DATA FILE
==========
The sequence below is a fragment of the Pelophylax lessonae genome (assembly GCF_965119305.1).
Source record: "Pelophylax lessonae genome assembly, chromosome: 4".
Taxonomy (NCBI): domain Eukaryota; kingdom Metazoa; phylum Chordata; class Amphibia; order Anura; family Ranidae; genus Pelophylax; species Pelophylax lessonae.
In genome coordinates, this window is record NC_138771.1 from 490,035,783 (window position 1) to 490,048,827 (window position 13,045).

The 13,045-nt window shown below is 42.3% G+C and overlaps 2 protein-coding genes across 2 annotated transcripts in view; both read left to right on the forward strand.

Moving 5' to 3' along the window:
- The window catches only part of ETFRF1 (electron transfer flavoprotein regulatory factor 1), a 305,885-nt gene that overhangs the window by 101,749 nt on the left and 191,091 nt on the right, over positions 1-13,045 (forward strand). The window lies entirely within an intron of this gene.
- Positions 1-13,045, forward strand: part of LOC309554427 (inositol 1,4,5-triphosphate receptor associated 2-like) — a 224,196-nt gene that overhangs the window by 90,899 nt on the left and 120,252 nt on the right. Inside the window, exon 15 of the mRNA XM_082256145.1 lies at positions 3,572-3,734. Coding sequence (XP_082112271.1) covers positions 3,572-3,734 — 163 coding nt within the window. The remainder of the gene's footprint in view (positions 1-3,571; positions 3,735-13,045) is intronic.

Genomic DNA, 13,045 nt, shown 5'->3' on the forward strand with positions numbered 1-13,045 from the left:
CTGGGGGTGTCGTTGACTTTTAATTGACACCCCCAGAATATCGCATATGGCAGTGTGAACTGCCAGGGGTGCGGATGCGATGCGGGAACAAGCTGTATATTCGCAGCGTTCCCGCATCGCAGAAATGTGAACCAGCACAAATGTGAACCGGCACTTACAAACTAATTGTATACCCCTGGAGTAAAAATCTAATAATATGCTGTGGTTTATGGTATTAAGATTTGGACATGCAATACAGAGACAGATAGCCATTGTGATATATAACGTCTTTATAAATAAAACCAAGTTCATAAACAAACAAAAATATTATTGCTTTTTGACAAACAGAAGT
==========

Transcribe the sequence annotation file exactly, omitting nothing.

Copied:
The sequence below is a fragment of the Pelophylax lessonae genome (assembly GCF_965119305.1).
Source record: "Pelophylax lessonae genome assembly, chromosome: 4".
Taxonomy (NCBI): domain Eukaryota; kingdom Metazoa; phylum Chordata; class Amphibia; order Anura; family Ranidae; genus Pelophylax; species Pelophylax lessonae.
In genome coordinates, this window is record NC_138771.1 from 490,035,783 (window position 1) to 490,048,827 (window position 13,045).

The 13,045-nt window shown below is 42.3% G+C and overlaps 2 protein-coding genes across 2 annotated transcripts in view; both read left to right on the forward strand.

Moving 5' to 3' along the window:
- The window catches only part of ETFRF1 (electron transfer flavoprotein regulatory factor 1), a 305,885-nt gene that overhangs the window by 101,749 nt on the left and 191,091 nt on the right, over positions 1-13,045 (forward strand). The window lies entirely within an intron of this gene.
- Positions 1-13,045, forward strand: part of LOC309554427 (inositol 1,4,5-triphosphate receptor associated 2-like) — a 224,196-nt gene that overhangs the window by 90,899 nt on the left and 120,252 nt on the right. Inside the window, exon 15 of the mRNA XM_082256145.1 lies at positions 3,572-3,734. Coding sequence (XP_082112271.1) covers positions 3,572-3,734 — 163 coding nt within the window. The remainder of the gene's footprint in view (positions 1-3,571; positions 3,735-13,045) is intronic.

Genomic DNA, 13,045 nt, shown 5'->3' on the forward strand with positions numbered 1-13,045 from the left:
CTGGGGGTGTCGTTGACTTTTAATTGACACCCCCAGAATATCGCATATGGCAGTGTGAACTGCCAGGGGTGCGGATGCGATGCGGGAACAAGCTGTATATTCGCAGCGTTCCCGCATCGCAGAAATGTGAACCAGCACAAATGTGAACCGGCACTTACAAACTAATTGTATACCCCTGGAGTAAAAATCTAATAATATGCTGTGGTTTATGGTATTAAGATTTGGACATGCAATACAGAGACAGATAGCCATTGTGATATATAACGTCTTTATAAATAAAACCAAGTTCATAAACAAACAAAAATATTATTGCTTTTTGACAAACAGAAGT